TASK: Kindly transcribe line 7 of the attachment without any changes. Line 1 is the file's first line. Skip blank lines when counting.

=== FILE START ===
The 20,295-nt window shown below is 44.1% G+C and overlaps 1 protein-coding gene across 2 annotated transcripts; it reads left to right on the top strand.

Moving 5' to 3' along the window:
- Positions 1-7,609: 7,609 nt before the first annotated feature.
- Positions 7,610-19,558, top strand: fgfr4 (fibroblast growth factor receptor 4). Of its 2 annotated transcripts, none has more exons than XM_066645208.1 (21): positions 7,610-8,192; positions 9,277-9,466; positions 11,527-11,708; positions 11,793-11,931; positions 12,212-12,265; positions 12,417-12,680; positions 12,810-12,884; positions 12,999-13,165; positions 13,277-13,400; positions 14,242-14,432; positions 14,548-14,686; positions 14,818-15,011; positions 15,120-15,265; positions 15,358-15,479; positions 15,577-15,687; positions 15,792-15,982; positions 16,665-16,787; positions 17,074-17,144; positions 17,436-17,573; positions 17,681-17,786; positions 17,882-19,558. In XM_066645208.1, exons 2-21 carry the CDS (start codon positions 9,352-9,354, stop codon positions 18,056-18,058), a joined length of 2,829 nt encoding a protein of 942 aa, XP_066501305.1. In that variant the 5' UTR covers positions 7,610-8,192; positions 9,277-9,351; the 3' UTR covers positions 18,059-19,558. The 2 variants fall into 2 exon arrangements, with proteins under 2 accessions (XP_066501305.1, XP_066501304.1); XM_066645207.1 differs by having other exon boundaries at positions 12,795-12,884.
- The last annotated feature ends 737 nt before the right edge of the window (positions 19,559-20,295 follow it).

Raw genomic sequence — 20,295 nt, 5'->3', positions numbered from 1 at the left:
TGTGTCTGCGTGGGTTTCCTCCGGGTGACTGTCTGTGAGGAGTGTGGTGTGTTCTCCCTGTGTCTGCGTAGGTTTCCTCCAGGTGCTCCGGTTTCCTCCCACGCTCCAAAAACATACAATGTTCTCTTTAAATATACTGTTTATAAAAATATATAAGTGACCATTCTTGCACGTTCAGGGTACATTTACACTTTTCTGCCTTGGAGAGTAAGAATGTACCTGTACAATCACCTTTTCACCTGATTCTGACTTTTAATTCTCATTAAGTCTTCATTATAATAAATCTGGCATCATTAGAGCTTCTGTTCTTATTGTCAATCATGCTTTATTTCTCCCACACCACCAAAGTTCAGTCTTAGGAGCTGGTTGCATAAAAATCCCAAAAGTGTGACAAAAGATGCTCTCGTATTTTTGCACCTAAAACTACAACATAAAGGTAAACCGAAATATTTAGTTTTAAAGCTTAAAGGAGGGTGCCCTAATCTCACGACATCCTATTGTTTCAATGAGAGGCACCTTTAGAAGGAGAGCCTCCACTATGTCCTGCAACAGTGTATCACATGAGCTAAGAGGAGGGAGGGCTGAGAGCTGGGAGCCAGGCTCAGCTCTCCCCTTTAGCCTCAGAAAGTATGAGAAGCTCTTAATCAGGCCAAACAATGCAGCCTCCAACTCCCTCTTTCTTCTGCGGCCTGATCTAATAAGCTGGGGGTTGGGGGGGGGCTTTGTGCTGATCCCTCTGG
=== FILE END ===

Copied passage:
TGTGTCTGCGTGGGTTTCCTCCGGGTGACTGTCTGTGAGGAGTGTGGTGTGTTCTCCCTGTGTCTGCGTAGGTTTCCTCCAGGTGCTCCGGTTTCCTCCCACGCTCCAAAAACATACAATGTTCTCTTTAAATATACTGTTTATAAAAATATATAAGTGACCATTCTTGCACGTTCAGGGTACATTTACACTTTTCTGCCTTGGAGAGTAAGAATGTACCTGTACAATCACCTTTTCACCTGATTCTGACTTTTAATTCTCATTAAGTCTTCATTATAATAAATCTGGCATCATTAGAGCTTCTGTTCTTATTGTCAATCATGCTTTATTTCTCCCACACCACCAAAGTTCAGTCTTAGGAGCTGGTTGCATAAAAATCCCAAAAGTGTGACAAAAGATGCTCTCGTATTTTTGCACCTAAAACTACAACATAAAGGTAAACCGAAATATTTAGTTTTAAAGCTTAAAGGAGGGTGCCCTAATCTCACGACATCCTATTGTTTCAATGAGAGGCACCTTTAGAAGGAGAGCCTCCACTATGTCCTGCAACAGTGTATCACATGAGCTAAGAGGAGGGAGGGCTGAGAGCTGGGAGCCAGGCTCAGCTCTCCCCTTTAGCCTCAGAAAGTATGAGAAGCTCTTAATCAGGCCAAACAATGCAGCCTCCAACTCCCTCTTTCTTCTGCGGCCTGATCTAATAAGCTGGGGGTTGGGGGGGGGCTTTGTGCTGATCCCTCTGG